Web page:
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Contactless payments to replace PIN cards by 2020

Contactless payments to replace PIN cards by 2020

Research firm says banks will also be competing against more non-traditional players offering new payment options

Day-to-day transactions will mostly be done using contactless payment technologies by 2020, replacing credit or debit cards that require a PIN, market research firm IBISWorld has predicted.

“In the coming years, contactless payments and paying using a mobile phone will begin to replace the standardised plastic cards we've widely used since the 1980s,” IBISWorld Australia’s general manager, Dan Ruthven, said in a statement.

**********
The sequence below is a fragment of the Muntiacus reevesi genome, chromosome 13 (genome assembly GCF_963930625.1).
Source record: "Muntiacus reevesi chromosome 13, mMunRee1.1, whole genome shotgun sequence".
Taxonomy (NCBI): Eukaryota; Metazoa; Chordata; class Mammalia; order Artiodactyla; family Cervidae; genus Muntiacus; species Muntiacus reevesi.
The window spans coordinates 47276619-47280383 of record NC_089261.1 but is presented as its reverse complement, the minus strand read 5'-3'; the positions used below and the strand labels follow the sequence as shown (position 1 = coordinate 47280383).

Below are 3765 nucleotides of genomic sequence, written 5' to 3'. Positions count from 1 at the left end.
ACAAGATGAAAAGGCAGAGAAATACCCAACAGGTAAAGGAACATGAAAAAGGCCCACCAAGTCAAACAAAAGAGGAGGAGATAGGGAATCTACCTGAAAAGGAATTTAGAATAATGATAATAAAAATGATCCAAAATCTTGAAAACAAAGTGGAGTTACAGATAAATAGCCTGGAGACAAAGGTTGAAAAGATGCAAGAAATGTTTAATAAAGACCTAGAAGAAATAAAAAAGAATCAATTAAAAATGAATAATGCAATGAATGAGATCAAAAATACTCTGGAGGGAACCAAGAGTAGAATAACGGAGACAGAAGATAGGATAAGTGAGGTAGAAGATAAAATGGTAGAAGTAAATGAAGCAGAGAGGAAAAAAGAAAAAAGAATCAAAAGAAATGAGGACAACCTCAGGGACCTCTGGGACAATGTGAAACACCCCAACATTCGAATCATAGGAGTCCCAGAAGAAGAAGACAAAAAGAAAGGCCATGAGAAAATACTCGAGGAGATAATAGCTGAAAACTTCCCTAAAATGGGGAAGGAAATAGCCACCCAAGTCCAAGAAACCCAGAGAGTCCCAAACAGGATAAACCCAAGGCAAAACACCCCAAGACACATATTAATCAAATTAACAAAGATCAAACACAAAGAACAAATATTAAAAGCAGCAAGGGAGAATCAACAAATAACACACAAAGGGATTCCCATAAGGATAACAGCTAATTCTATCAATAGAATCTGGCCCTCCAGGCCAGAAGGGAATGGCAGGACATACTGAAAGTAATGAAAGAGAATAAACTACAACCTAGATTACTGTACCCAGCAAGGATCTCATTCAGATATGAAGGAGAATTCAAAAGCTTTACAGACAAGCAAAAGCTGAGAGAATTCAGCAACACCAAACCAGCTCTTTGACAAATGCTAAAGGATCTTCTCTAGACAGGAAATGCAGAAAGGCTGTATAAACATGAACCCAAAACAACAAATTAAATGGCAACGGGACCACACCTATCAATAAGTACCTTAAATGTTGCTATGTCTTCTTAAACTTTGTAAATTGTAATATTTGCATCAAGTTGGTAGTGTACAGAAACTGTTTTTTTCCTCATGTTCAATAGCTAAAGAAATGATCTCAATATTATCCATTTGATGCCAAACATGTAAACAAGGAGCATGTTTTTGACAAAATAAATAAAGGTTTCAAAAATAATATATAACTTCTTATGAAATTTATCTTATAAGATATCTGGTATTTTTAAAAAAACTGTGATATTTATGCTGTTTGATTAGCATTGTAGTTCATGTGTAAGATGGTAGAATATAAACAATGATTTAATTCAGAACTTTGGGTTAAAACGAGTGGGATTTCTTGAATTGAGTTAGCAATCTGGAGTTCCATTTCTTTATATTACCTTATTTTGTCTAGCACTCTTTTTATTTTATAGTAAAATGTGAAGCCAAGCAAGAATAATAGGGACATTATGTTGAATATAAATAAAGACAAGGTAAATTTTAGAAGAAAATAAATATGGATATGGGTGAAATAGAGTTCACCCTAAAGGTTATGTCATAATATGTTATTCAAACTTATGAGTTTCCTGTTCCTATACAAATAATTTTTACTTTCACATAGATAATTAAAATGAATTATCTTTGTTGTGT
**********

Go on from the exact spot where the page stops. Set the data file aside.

"The prospects for credit cards and debit cards are rosy, although contactless payments are taking over from traditional PIN transactions for purchases of less than $100.”

The research firm also found online services are driving the decline of bank branches. During 2012-13, bank, credit union and building society branches dropped by 130, which means there is one branch for every 3,558 Australians.

IBISWorld expects this decline to continue to one branch for every 3,847 Australians by 2019-20.

Banks’ greatest competitors may not be other banks in the future, as more non-traditional players enter the market and offer new innovative payment options, the research firm said.

“Coles' impending foray into personal loans could be indicative of things to come as supermarkets, airlines and department stores attempt to muscle in on the market,” Ruthven said.

"There's little standing in the way of non-traditional firms entering the retail banking sector. Improving technology, centralised contact points and the reduced use of branches are the main factors driving new companies into the uncharted waters of retail banking."

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